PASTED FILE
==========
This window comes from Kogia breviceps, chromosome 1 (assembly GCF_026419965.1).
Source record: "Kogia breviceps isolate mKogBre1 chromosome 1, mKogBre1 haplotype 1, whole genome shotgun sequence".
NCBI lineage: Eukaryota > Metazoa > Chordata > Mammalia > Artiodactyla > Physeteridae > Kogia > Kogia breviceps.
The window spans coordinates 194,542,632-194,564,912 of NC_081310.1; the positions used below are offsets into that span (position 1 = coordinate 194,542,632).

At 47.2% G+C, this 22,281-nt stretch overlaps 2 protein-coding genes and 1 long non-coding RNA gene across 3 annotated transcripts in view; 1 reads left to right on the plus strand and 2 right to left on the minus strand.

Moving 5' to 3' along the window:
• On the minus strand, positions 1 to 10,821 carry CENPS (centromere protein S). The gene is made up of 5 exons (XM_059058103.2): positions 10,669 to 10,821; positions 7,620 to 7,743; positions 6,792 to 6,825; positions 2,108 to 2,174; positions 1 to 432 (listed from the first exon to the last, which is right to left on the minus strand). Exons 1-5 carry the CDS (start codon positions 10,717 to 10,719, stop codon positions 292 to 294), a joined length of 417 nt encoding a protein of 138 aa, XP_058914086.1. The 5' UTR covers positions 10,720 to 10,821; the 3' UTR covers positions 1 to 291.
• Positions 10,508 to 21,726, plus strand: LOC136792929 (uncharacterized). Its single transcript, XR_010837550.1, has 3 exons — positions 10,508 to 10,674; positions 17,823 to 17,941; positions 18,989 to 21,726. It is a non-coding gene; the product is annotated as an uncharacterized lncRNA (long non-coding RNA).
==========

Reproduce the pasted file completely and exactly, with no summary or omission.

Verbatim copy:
This window comes from Kogia breviceps, chromosome 1 (assembly GCF_026419965.1).
Source record: "Kogia breviceps isolate mKogBre1 chromosome 1, mKogBre1 haplotype 1, whole genome shotgun sequence".
NCBI lineage: Eukaryota > Metazoa > Chordata > Mammalia > Artiodactyla > Physeteridae > Kogia > Kogia breviceps.
The window spans coordinates 194,542,632-194,564,912 of NC_081310.1; the positions used below are offsets into that span (position 1 = coordinate 194,542,632).

At 47.2% G+C, this 22,281-nt stretch overlaps 2 protein-coding genes and 1 long non-coding RNA gene across 3 annotated transcripts in view; 1 reads left to right on the plus strand and 2 right to left on the minus strand.

Moving 5' to 3' along the window:
• On the minus strand, positions 1 to 10,821 carry CENPS (centromere protein S). The gene is made up of 5 exons (XM_059058103.2): positions 10,669 to 10,821; positions 7,620 to 7,743; positions 6,792 to 6,825; positions 2,108 to 2,174; positions 1 to 432 (listed from the first exon to the last, which is right to left on the minus strand). Exons 1-5 carry the CDS (start codon positions 10,717 to 10,719, stop codon positions 292 to 294), a joined length of 417 nt encoding a protein of 138 aa, XP_058914086.1. The 5' UTR covers positions 10,720 to 10,821; the 3' UTR covers positions 1 to 291.
• Positions 10,508 to 21,726, plus strand: LOC136792929 (uncharacterized). Its single transcript, XR_010837550.1, has 3 exons — positions 10,508 to 10,674; positions 17,823 to 17,941; positions 18,989 to 21,726. It is a non-coding gene; the product is annotated as an uncharacterized lncRNA (long non-coding RNA).